The challenge is to guess on the maximum righting arm, that is, the maximum horizontal distance between the centre of buoyancy (CB) and the centre of gravity (CG). As can be seen in that chapter 6B, this arm is a function of the beam and the sort of ballast the boat has. In Tammie Norie’s case I guess the ‘fudge factor’ to be 0.19, so the righting arm will thus be:

    Lr = 0.19 x beam = 0.19 x 2.18m =0.41m

    That results in an Mr = Disp x Lr = 907kg x 0.41m = 372kpm

    I cannot find the strength of the 6062-T6 alloy. However, I use 6082-T6 alloy with a yield strength of Sigma = 250MPa= 250 N/mm2 in my masts. I use that strength at your mast as well. In case the yield strength is only 230MPa, or whatever, you just reduce the resulting bending strength accordingly.

    The strength of a tube with outer diameter D = 100mm and inner diameter 94mm should then be

    Mb yield= Pi/32 x 250 x ( 1004 – 944) / 100  = 5381Nm = 549kpm

    With the mast strength below 1.5 times that of Tammie Norie’s estimated Mr, I would say that your mast might be on the slim side. The mast I had for my 750kg Frøken Sørensen was Ø100 x 4mm, and didn’t appear to bend.

    If, when you sail around with Tammie, can see that the mast bends from the cockpit, then it might be an idea to replace it, at least if you have some deep-water ambitions.

    Note: My very home-made “rules” are not very accurate. Still they appear to produce strong enough masts without making them over-heavy. That’s what I aim for...

    Arne


  • 27 Sep 2020 18:40
    Reply # 9268219 on 9268145
    Anonymous wrote:

    Richard,

    You are right that wooden masts tend to come out stronger than aluminium masts. However, I think this is necessary, since wood varies more in quality than aluminium.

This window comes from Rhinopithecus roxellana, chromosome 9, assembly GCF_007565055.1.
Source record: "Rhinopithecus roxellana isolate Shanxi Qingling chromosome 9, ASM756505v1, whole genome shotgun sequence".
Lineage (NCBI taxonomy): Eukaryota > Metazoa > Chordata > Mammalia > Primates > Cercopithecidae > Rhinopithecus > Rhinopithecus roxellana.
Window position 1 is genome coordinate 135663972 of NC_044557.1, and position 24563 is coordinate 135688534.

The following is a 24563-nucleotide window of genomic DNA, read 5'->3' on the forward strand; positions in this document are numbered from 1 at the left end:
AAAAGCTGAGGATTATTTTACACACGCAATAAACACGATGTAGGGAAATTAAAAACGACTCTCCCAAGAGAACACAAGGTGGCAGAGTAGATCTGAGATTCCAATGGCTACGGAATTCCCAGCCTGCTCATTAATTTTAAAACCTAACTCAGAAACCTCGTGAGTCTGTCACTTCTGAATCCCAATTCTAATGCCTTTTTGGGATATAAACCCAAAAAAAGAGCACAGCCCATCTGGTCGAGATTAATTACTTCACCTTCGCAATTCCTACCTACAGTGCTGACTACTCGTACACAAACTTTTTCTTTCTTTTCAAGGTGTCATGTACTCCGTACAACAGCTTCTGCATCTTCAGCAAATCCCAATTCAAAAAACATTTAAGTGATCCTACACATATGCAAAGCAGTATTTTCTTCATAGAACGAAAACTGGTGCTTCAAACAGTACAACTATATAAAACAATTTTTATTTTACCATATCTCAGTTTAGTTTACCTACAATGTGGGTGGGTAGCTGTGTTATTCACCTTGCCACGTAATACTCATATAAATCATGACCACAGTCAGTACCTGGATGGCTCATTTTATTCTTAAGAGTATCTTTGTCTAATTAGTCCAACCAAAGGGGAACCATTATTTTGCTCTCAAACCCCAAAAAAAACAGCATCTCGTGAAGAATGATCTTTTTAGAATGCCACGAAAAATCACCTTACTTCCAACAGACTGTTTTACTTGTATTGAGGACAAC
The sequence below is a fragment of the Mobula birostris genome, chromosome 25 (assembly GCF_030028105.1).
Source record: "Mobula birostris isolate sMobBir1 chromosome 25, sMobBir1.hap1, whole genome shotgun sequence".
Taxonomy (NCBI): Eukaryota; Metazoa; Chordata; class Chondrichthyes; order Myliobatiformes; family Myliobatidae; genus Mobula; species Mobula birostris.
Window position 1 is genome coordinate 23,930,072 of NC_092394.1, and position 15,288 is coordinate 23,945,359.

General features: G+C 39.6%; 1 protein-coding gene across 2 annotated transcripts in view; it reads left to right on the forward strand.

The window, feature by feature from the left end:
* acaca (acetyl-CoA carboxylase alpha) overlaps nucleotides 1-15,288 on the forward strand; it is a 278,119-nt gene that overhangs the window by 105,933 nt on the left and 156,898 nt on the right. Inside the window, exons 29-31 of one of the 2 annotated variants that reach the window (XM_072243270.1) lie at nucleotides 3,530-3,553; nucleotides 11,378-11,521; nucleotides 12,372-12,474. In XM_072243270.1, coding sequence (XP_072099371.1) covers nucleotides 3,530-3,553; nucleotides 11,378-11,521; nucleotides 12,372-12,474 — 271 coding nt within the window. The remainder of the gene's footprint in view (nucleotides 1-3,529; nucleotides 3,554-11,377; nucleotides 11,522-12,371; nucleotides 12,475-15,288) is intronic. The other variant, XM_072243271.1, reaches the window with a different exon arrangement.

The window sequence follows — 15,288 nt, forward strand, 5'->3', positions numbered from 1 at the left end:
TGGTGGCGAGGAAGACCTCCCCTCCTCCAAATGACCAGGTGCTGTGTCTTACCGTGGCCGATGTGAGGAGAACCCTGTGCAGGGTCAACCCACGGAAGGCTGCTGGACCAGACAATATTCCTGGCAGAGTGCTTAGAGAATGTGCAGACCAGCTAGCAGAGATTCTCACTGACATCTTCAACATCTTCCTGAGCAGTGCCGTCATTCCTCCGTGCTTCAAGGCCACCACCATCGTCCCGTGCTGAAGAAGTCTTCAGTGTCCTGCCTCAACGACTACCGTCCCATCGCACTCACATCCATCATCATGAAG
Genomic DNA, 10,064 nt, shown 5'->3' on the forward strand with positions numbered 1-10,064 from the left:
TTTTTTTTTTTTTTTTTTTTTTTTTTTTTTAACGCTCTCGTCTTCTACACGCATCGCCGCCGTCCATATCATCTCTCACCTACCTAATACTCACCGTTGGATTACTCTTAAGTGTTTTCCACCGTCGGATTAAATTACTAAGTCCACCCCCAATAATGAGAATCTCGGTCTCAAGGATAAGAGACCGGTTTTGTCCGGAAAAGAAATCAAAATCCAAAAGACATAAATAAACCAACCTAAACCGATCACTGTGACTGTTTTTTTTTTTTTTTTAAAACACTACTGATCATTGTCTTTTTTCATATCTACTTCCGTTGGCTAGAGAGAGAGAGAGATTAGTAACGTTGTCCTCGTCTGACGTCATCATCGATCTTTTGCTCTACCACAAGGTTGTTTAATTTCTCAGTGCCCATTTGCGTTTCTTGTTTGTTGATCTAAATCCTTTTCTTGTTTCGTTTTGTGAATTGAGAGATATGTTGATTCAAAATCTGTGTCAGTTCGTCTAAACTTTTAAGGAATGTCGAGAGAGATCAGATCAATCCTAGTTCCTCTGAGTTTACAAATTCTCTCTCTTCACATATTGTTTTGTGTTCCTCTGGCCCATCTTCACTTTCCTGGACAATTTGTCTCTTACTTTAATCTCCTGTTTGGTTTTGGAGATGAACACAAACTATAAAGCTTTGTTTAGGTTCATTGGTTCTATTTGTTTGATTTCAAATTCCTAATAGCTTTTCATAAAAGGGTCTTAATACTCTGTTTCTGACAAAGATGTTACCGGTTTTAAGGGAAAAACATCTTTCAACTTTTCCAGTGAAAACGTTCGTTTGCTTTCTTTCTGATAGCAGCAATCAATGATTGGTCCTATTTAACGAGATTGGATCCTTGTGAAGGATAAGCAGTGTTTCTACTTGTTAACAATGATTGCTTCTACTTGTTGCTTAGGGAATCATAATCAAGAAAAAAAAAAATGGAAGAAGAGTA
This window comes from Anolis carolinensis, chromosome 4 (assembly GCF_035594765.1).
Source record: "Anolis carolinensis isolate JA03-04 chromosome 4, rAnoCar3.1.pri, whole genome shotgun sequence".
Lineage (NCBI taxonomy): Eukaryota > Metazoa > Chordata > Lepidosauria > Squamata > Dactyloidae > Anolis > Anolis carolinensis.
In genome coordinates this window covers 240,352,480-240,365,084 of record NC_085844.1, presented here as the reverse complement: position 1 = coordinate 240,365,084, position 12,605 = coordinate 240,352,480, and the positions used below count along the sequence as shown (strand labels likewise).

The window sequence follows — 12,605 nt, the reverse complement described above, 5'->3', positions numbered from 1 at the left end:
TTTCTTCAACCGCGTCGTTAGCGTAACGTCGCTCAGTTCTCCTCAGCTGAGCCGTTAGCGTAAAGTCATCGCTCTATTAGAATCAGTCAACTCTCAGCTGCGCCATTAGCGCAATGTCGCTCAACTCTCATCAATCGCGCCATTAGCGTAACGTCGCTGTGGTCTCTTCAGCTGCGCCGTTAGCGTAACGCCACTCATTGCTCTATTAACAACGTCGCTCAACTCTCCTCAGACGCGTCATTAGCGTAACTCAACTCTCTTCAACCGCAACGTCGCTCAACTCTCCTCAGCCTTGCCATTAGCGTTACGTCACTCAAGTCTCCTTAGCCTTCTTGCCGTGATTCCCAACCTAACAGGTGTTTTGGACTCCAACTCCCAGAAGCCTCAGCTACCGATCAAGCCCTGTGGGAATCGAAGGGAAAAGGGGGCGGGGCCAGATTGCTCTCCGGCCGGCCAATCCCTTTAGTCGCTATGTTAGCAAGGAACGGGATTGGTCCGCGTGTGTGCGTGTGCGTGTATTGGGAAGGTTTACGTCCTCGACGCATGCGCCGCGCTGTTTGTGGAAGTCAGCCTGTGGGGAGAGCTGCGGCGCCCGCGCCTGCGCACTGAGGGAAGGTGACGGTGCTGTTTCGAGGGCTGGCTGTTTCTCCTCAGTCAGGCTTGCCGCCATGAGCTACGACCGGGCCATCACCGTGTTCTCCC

Comparing the strength of two wooden masts are easy, if both are either solid or with the same wall thickness (relative to diameter).

    One of the reasons I got interested in this process is that I noticed that the timber I bought to make a "crutch" for Tammy Norie was marked "CLS C16", which is the "Canadian Lumber Standard". I went off to find out what this meant, and found out that every piece of such wood is machine graded, and that the standard guarantees minimum properties for safe building. It's those properties that I've used for calculation.

    I think that ought to mean that we could possibly shave a bit of diameter off.  In my article I calculate that 152mm is sufficient to match the strength of my aluminium mast, for example, using the standard engineering formulae (based on Euler-Bernouilli beam theory).

    There ought to be quite a safety margin too, if that wood is guaranteed for civilian buildings.

    I'm wondering if I'm right about that.

    The bending  strength in Nm varies with the cube of the diameter:

    Sooo... (164mm/134mm)3 = 1.83

    I reckon the  masts coming out of the modified PJR formula to be ready for offshore work.

    Arne

    I reckon you're right! With maths!

  • 27 Sep 2020 18:20
    Reply # 9268145 on 5262807
    Anonymous member (Administrator)

    Richard,

    You are right that wooden masts tend to come out stronger than aluminium masts. However, I think this is necessary, since wood varies more in quality than aluminium.

    Comparing the strength of two wooden masts are easy, if both are either solid or with the same wall thickness (relative to diameter).